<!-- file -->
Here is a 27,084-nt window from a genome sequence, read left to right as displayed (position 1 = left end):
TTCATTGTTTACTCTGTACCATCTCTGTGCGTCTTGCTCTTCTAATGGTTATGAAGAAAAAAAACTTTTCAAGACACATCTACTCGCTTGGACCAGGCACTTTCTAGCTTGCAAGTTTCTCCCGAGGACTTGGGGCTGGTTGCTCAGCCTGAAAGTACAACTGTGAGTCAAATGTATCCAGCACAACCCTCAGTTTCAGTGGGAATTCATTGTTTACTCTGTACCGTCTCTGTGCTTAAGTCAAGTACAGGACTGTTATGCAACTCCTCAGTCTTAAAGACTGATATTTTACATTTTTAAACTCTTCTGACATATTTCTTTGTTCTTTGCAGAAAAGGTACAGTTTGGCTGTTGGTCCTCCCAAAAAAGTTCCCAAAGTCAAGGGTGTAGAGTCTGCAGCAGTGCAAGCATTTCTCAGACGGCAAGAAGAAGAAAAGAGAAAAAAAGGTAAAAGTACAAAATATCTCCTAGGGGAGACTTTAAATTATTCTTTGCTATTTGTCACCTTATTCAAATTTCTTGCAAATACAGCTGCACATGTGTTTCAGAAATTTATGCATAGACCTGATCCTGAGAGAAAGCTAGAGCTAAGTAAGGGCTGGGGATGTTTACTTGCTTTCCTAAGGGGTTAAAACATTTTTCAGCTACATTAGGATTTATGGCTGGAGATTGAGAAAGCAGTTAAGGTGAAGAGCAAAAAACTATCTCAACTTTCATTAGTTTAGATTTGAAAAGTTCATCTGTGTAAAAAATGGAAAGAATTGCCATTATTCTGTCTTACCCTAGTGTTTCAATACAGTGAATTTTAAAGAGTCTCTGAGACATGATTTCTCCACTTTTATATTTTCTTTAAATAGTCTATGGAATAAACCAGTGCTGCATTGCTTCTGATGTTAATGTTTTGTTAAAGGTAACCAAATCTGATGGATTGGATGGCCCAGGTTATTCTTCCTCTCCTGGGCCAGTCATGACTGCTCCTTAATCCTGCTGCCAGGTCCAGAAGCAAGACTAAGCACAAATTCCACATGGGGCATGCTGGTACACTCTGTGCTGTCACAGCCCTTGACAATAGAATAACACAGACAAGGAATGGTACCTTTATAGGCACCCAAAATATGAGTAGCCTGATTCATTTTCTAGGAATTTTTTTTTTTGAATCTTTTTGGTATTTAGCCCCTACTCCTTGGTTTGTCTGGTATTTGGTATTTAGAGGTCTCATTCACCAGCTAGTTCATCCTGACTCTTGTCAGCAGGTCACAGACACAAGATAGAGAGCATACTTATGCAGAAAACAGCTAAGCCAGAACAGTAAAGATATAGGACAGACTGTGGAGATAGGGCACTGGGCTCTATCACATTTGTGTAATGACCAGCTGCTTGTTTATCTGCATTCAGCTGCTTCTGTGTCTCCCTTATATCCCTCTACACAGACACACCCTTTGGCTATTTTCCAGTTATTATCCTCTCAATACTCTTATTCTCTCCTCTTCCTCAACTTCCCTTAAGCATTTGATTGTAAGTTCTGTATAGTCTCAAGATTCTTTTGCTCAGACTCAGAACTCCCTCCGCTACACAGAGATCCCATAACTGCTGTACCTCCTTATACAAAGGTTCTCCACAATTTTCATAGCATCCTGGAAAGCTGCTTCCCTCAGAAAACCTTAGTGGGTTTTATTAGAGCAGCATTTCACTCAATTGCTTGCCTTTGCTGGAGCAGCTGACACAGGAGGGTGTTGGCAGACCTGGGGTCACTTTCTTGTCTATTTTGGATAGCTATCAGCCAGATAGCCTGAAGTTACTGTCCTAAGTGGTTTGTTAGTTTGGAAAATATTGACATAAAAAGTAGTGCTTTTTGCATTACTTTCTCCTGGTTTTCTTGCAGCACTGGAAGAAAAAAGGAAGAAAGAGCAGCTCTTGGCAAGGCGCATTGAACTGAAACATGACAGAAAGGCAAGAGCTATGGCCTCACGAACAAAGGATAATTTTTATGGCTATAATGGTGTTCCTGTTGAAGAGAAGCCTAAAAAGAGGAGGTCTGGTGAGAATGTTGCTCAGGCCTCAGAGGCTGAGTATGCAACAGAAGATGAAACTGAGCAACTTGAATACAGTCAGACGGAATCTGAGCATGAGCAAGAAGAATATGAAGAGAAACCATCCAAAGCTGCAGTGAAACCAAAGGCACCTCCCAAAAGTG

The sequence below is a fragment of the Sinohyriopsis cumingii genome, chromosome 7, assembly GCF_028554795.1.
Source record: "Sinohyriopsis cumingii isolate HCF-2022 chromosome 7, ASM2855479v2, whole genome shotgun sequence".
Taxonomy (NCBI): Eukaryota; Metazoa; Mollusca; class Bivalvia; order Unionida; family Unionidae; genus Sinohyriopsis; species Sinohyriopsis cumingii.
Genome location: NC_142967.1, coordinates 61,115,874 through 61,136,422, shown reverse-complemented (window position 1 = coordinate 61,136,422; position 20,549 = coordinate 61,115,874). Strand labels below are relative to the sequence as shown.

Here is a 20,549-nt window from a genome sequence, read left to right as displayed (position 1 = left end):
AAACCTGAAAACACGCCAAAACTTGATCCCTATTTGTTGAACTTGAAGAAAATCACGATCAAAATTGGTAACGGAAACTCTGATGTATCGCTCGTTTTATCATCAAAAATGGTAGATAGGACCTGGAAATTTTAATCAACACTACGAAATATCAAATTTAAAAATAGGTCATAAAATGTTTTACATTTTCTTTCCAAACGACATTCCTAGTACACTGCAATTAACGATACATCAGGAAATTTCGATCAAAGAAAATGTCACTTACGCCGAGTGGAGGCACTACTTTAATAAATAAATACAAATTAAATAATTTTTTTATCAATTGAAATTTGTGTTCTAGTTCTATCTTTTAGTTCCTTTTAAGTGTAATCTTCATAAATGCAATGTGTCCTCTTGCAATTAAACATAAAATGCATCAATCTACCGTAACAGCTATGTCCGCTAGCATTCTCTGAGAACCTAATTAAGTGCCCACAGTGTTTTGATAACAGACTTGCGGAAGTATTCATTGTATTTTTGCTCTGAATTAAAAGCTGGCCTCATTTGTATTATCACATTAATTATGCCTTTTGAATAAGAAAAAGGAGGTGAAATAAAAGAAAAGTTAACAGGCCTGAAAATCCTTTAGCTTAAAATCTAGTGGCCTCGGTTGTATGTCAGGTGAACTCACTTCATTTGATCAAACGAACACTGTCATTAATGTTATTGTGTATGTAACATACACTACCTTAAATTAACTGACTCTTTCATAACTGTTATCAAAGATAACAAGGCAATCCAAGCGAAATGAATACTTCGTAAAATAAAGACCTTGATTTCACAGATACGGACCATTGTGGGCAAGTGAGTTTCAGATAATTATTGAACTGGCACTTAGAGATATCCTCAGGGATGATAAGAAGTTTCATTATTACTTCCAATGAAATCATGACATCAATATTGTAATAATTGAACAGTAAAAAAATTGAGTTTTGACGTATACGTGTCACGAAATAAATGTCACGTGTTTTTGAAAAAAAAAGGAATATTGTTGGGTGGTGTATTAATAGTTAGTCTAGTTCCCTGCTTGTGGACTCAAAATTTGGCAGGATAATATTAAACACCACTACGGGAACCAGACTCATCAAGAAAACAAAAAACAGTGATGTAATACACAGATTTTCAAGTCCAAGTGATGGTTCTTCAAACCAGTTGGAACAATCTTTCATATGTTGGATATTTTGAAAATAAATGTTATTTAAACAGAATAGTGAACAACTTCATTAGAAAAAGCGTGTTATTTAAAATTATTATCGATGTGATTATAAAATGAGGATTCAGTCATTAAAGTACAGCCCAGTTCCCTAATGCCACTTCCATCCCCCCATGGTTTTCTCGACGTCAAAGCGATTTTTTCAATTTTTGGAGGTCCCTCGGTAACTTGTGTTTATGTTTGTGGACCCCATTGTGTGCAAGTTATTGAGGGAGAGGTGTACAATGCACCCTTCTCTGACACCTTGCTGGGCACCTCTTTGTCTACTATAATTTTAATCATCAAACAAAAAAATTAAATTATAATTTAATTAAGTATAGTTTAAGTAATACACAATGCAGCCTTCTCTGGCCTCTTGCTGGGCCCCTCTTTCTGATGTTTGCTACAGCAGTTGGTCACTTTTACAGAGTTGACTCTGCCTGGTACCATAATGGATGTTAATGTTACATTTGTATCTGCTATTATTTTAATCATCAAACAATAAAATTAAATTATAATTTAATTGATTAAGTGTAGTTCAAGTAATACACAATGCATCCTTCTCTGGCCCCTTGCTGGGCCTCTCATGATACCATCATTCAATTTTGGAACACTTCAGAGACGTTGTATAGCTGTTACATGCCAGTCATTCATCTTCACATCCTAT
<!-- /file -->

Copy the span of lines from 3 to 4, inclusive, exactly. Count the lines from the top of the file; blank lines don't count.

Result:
The sequence below is a fragment of the Sinohyriopsis cumingii genome, chromosome 7, assembly GCF_028554795.1.
Source record: "Sinohyriopsis cumingii isolate HCF-2022 chromosome 7, ASM2855479v2, whole genome shotgun sequence".